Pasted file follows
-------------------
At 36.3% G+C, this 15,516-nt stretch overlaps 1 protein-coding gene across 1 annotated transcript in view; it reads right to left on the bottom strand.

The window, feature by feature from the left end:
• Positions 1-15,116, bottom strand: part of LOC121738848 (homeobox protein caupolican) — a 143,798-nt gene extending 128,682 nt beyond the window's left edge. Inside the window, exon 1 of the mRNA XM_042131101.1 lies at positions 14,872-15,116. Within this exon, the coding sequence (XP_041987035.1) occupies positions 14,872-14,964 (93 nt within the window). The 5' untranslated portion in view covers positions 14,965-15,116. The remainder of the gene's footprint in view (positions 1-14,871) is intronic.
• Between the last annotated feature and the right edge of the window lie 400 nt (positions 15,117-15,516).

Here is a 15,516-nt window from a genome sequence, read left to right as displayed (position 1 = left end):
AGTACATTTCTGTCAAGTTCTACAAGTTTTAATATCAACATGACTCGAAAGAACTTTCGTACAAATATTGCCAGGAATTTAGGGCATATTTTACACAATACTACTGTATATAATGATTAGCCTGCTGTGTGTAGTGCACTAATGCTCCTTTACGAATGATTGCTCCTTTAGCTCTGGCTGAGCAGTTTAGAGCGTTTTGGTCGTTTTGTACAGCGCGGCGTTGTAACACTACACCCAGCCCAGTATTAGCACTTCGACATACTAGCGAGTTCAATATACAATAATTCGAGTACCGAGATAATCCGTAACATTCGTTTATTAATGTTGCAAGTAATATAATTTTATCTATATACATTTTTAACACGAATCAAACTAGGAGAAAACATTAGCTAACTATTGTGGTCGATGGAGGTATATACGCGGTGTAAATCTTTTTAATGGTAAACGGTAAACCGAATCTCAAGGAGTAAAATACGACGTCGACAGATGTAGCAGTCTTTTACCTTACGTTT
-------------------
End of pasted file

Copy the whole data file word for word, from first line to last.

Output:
At 36.3% G+C, this 15,516-nt stretch overlaps 1 protein-coding gene across 1 annotated transcript in view; it reads right to left on the bottom strand.

The window, feature by feature from the left end:
• Positions 1-15,116, bottom strand: part of LOC121738848 (homeobox protein caupolican) — a 143,798-nt gene extending 128,682 nt beyond the window's left edge. Inside the window, exon 1 of the mRNA XM_042131101.1 lies at positions 14,872-15,116. Within this exon, the coding sequence (XP_041987035.1) occupies positions 14,872-14,964 (93 nt within the window). The 5' untranslated portion in view covers positions 14,965-15,116. The remainder of the gene's footprint in view (positions 1-14,871) is intronic.
• Between the last annotated feature and the right edge of the window lie 400 nt (positions 15,117-15,516).

Here is a 15,516-nt window from a genome sequence, read left to right as displayed (position 1 = left end):
AGTACATTTCTGTCAAGTTCTACAAGTTTTAATATCAACATGACTCGAAAGAACTTTCGTACAAATATTGCCAGGAATTTAGGGCATATTTTACACAATACTACTGTATATAATGATTAGCCTGCTGTGTGTAGTGCACTAATGCTCCTTTACGAATGATTGCTCCTTTAGCTCTGGCTGAGCAGTTTAGAGCGTTTTGGTCGTTTTGTACAGCGCGGCGTTGTAACACTACACCCAGCCCAGTATTAGCACTTCGACATACTAGCGAGTTCAATATACAATAATTCGAGTACCGAGATAATCCGTAACATTCGTTTATTAATGTTGCAAGTAATATAATTTTATCTATATACATTTTTAACACGAATCAAACTAGGAGAAAACATTAGCTAACTATTGTGGTCGATGGAGGTATATACGCGGTGTAAATCTTTTTAATGGTAAACGGTAAACCGAATCTCAAGGAGTAAAATACGACGTCGACAGATGTAGCAGTCTTTTACCTTACGTTT